President Obama has squandered whatever political capital that he might have had to “pivot” in a progressive direction. That would have required a popular mobilization that would have had to develop over time. The time has past when such a mobilization can be initiated from the White House.

    Politically, there is one option open to the policy-maker-who-wants-to-pivot and that would be to outflank the Republicans on the right. I know it’s hard to imagine but perhaps we can at least try to imagine what such a right-flank pivot might look like.

    Take a cue from Wisconsin Governor Walker and his cohorts and their assault on the wages and benefits of unionized public sector workers. Why settle for such half measures? Outflanking the reactionaries on their right could involve an initiative to attack the wages of ALL working people, private and public sector, unionized and non-union. After all, the orthodox right-wing economic talking point is that unemployment exists because wages are too high.

    Now the President can’t just issue an edict cutting all wages (besides there would have to be some mechanism for exempting the salaries and bonuses of CEOs, etc.). So this wage-cutting business would have to be undertaken indirectly. It just so happens that I have essayed a MODEST PROPOSAL for implementing such a remedy. My proposal is called “thinking along the right lines” and is based on an anti-Keynesian proposition advanced toward the end of World War Two by the conservative economist, William H. Hutt.

    http://ecologicalheadstand.blogspot.com/p/thinking-along-right-lines.html

    The basic idea is to lengthen the hours of work, delay retirement and expand work permits for foreign workers, thereby putting further downward pressure on wages until the reach the low levels at which employers will be eager to hire people.

    Admittedly, the idea may be completely daft. But I would strongly recommend that people read the proposal before dismissing or criticizing it.


    • WASanford says:

      Or if you’re a sitting president who wants to be re-elected you could just wait until late September or early October, 2012 and abruptly bring the festivities in Afghanistan to a close, bringing all our troops home. That would do it! Then we’ll all see what kind of president Obama is when he’s not looking at having to win another election.


    • priller says:

      Sounds completely daft to me. Corporations are sitting on mounds of cash. They aren’t hiring now or investing because customers aren’t buying as much as they were. Demand is down. If you further depress wages that will just bring demand further down.

      Making everyone poorer is not the path to prosperity.


      • Sandwichman says:

        “Making everyone poorer is not the path to prosperity.”

        Agreed. But (stepping out of the satire mode for a moment) there is more than one way to make everyone poorer. The way that gets all the attention is taking money away from them. But a more insidious way to make people poorer is to give them a tiny bit more money while taking away more of their time, their autonomy and their “precious bodily fluids.”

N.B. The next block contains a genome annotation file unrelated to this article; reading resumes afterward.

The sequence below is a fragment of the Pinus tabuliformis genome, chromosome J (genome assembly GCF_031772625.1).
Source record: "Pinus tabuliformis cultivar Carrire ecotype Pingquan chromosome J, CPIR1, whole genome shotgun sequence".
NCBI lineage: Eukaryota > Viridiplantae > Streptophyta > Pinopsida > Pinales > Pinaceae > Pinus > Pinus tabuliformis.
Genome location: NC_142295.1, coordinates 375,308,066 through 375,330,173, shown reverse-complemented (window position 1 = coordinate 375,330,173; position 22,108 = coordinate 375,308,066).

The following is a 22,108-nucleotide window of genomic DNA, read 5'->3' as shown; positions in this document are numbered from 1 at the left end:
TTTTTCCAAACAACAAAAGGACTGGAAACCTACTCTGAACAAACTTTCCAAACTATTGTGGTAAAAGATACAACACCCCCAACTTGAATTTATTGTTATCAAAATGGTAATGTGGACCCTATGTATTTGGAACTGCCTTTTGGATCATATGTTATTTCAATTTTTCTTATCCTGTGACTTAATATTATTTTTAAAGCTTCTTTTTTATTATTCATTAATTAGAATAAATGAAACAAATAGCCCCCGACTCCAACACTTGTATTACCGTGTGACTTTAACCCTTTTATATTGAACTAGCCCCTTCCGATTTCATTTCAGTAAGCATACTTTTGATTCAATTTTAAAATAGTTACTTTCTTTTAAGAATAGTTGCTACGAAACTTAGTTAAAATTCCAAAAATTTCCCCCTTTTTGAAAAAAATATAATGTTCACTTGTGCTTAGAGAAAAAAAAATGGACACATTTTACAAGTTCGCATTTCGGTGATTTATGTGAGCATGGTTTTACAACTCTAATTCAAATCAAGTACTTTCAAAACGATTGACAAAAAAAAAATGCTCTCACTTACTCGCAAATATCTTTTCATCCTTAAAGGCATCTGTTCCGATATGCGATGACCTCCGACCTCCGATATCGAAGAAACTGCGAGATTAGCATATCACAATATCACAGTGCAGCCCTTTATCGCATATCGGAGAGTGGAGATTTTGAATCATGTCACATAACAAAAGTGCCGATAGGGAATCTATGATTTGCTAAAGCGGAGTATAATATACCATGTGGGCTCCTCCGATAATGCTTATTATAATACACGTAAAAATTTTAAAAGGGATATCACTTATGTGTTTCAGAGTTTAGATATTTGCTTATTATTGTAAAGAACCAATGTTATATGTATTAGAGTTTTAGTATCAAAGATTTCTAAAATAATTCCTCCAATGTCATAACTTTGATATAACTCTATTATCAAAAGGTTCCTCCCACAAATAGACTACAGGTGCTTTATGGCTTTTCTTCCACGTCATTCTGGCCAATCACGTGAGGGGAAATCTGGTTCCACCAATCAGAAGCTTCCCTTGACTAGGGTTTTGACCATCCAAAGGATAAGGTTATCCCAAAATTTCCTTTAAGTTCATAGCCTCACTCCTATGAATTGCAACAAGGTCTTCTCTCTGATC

As long as the discussion can be perpetually confined to dollars and cents on the ledger and kept away from goods that effect the quality of life but aren’t necessarily counted in dollars and cents, the banksters win.


    • Phil Perspective says:

      Shouldn’t you have sent this to The Onion?


  3. Fred Brack says:

    Question, Mr. Bernstein: How has the 48C Advanced Energy Manufacturing Tax Credit worked so far in terms of job creation? Is this a big-ticket item of the kind we need or just a lovely but small-beer item?

    Whatever the specifics of the pivot, one thing is clear: Obama, the president, must get out from the protection of the teleprompter and the Oval Office desk, roll up his sleeves, grab a pointer, and present a clear, giant-graph-illustrated lesson on basic demand-side macroeconomics.

    Then he could head for the teleprompter and lay out his plan, including Fannie and Freddie buying up every mortgage in the country.

    Win the Future? (Deleted)-can that sappy Geithner-ism. That can come later, along with deficit reduction.

    It’s time for:

    “Tonight I am declaring an All-Out War on Unemployment.”

    And:

    “We Shall Never Surrender.”

    Few Americans are economists. TV personalities aren’t either, though they have a responsibility to devote the time necessary for economists to explain things — a responsibility they failed miserably in 2009.

    The administration’s economic spokespeople were bad-to-terrible. Summers? An walrus with an attitude who undoubtedly couldn’t clearly explain without jargon how to boil water on the Food Channel — and make it convincing. Romer is a nice woman, but she needed graphs, too, not the White House as a backdrop for a 90-second TV appearance. Geithner? With his jerky cadence who would buy a used car from him?

    Even though you’re no infomercial salesman yourself, Mr. Bernstein, you were the best of a lame lot. But you never got enough air time, and you never used graphs. Plus, you had no outside status. Soupy Sales’s announcer had more.

    Obama is not the best at this kind of thing, either. Too much professorial pacing and not enough audience eye-contact. But he’s got the status, and the clout to demand 15 minutes of national air time at the proper hour.